Apple QuickTime Exploit
Addressing several security flaws found in version 7.2, Apple earlier this month released QuickTime 7.3, but the new version didn't patch an "
" exploit found in the Real Time Streaming Protocol (RTSP). Users can fall
victim to the exploit
through infected streams or web sites, and iTunes users are at risk too. See the
for a list of workarounds.
Rambus made a run for desktop adoption back in the P4 era, but was ultimately supplanted by DDR. But instead of disappearing into the silicon history books, Rambus this week plans to announce a new memory signaling technology initiative with a goal of bringing memory bandwidth up to the
. Broken down, Rambus is focusing on a 32X data rate rather than boosting clockspeeds. The new memory isn't expected to hit the market until 2011.
SP3 Makes XP even More Attractive
Windows Vista is having a hard enough time winning over enthusiasts clinging onto XP, and it looks like a new Service Pack will further entrench users into the 'old' OS. No, we're not talking about SP1 for Vista, but
SP3 for Windows XP
, which a Florida based development firm claims has added a 10 percent performance boost. And what did the same firm have to say about Vista with SP1? They're calling it a "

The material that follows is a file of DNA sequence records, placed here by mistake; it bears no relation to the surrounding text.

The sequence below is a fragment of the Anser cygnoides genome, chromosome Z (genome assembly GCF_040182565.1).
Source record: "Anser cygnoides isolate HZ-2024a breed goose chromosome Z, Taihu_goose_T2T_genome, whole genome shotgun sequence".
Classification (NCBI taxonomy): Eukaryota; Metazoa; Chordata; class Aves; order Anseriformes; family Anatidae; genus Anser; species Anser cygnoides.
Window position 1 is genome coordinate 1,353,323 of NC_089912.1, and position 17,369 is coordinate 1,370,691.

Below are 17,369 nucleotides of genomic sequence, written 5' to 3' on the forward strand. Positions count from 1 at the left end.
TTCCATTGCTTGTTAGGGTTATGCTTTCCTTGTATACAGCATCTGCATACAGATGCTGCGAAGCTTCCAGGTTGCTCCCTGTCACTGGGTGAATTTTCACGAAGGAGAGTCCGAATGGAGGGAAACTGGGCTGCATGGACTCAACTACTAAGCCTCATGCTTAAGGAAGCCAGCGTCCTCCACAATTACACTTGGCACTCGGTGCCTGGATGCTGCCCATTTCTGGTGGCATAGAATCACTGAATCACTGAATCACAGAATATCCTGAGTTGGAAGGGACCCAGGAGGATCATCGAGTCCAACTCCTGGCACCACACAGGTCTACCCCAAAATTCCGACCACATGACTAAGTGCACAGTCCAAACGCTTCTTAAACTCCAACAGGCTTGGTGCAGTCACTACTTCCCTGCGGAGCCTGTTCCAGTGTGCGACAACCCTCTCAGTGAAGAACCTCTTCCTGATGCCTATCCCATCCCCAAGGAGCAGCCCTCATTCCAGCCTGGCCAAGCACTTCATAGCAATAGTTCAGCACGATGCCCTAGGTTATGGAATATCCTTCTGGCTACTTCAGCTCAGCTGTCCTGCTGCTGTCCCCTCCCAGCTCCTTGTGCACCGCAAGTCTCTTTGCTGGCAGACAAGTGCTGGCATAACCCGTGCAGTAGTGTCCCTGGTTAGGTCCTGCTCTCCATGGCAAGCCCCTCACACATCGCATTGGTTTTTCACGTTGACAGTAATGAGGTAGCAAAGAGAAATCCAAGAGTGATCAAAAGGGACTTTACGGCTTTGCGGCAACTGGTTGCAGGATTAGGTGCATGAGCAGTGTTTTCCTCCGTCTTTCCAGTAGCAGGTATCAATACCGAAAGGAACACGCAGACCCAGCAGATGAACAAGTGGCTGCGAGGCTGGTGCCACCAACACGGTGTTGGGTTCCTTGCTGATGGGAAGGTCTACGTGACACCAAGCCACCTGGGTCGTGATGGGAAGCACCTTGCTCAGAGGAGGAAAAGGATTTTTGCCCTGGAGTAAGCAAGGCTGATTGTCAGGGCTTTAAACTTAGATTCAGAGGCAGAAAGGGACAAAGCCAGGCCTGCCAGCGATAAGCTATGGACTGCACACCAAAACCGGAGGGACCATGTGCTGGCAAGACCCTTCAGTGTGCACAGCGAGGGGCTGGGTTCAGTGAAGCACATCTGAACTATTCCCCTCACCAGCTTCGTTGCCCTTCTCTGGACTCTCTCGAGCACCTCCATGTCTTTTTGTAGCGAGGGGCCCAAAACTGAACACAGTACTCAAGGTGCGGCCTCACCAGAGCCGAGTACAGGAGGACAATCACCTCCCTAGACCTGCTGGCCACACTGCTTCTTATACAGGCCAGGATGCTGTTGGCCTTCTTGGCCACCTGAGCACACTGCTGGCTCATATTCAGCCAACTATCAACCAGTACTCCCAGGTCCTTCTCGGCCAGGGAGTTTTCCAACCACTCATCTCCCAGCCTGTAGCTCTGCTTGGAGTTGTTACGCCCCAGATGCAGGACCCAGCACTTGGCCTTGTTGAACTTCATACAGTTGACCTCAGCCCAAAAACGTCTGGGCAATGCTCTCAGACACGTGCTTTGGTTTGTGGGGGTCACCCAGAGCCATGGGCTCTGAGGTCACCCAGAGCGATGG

Microsoft Casting Itself into Siberia
Settle down Linux fans, this isn't a self banishment. Instead, Microsoft is planning to build a data center in
, where the mean temperature in January reaches -19°C!
The new facility
will be able to hold 10,000 servers, with connectivity from a Transtelecom fiber line. But it's the stable power capacity of 50 megawatts that Microsoft found most attractive.
Torvald Talks Linux in '08
What happens when Microsoft's latest OS fails to impress the masses, while Linux gets easier to use? We're not sure just yet, but it could be a break-out year for Linux. InformationWeek has published an interview with Linus Torvald focusing on where he thinks Linux is headed in 2008.
Read more here.
Sale Surfing Stalls Websites
Black Friday's the busiest shopping day of the year, and according to Keynote Competitive Research,
nearly a third of leading retailers
were caught off guard by the amount of internet traffic, leading to massive site loading slowdowns. Some sites crawled 400 percent slower than usual, happening most frequently when surfers tried to search for a product or checkout. Big retailers take note: The holiday shopping season is just beginning...